This friday we had a discussion about unit tests and what is considered to be untestable code. I claimed that some code is untestable and met heavy resistance. One of the blogs I read just threw me a good example of when unit tests are useless.
Would you find that bug using unit testing? I would say not, because you would have to start up a lot of threads to encounter the bug. Maybe if I knew that this was a place where many threads would meet and operate simultaneously, but I have to admit that most of the time I forget about thread safety and would not write unit tests for it, if it wasn't obvious. Would you find that bug using integration testing? (testing how parts of the system interact with other parts of the system) If one of these parts fire up a lot of threads that will execute on that code you might be able to find the bug through integration testing, but threading in an integration testing environment and threading in a real user driven environment are two different things. Where a computer fires events, code will be run in a neat order, compared to when a user fire events (that start threads) which would be much more chaotic. Would you find this bug in system testing? Probably. That depends on if one user is enough to trigger the bug or if you need to have several users to get the amount of threads for the bug to appear. Would this appear in production where you have 100 people running your software at the same time? Yep. Back to the discussion that we had this friday. Is there any untestable code? My answer is no. You can do excessive unit testing and actually test every possiblity there is, but is it wise? No.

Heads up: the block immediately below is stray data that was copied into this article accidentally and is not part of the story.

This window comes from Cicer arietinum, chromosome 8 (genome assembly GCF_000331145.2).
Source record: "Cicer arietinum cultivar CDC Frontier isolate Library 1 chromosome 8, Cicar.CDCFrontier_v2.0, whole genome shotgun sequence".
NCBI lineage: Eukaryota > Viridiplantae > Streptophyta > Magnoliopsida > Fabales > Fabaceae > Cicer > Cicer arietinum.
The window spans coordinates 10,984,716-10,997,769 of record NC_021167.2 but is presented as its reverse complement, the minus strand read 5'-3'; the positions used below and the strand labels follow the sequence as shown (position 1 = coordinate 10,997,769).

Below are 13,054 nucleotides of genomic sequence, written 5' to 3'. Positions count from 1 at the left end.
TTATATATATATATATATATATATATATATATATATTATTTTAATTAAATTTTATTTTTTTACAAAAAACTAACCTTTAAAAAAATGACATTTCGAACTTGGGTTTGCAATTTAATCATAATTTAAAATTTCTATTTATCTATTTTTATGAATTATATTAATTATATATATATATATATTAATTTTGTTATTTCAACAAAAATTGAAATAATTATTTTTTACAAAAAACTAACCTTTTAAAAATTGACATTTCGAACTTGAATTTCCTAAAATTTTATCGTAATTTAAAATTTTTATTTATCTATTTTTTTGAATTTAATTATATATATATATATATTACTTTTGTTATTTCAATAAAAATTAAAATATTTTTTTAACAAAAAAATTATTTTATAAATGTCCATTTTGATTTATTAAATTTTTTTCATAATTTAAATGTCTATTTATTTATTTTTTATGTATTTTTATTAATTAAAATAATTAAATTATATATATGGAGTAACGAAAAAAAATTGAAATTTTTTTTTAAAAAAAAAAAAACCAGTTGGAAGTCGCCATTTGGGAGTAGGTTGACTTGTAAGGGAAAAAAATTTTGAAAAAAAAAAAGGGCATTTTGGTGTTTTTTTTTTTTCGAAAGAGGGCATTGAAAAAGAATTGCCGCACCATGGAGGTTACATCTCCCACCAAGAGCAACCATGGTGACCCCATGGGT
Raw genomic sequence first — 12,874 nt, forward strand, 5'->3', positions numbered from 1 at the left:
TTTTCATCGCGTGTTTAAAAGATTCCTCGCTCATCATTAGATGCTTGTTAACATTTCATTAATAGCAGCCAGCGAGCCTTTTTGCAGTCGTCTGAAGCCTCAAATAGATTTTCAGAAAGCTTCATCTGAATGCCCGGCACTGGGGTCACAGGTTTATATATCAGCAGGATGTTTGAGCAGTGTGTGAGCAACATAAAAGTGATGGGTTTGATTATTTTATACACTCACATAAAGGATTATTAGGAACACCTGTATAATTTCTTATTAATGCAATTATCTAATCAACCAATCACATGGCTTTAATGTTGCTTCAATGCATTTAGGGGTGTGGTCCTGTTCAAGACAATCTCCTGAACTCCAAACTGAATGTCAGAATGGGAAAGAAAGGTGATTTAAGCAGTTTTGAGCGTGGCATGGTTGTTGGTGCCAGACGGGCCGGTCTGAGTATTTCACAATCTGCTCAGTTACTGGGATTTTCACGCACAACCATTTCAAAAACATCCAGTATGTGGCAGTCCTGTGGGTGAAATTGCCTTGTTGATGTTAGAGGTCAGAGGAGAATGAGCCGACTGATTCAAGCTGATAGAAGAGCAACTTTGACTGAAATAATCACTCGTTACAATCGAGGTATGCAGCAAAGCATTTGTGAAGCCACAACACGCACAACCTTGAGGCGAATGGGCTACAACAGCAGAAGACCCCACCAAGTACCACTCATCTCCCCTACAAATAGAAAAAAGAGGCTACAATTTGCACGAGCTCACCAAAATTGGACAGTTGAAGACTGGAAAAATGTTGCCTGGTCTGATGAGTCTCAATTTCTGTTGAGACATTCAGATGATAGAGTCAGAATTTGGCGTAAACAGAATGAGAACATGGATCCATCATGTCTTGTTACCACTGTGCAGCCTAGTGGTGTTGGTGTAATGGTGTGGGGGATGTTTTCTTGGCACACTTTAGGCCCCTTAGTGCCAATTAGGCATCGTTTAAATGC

- The cost of testing all code is so dramatic it would make your project manager choke.
- For every test you write you specify that software that you're testing. Overspecification will make your tests break for every little change that you do to your SUT (system under test) and this will make test maintenance cost more in the long run than debugging legacy code (code without tests).
All code is testable, but untestable code is not worth the cost. Multithreaded code is one scenario where you can't test every possibility. Another complex situation is when you're directly using a 3rd party library with bad design. (EPiServer) There are means to get around that too with proxy classes and what not, but we have to ask ourselves once again - is time spend on unit tests time won in debugging?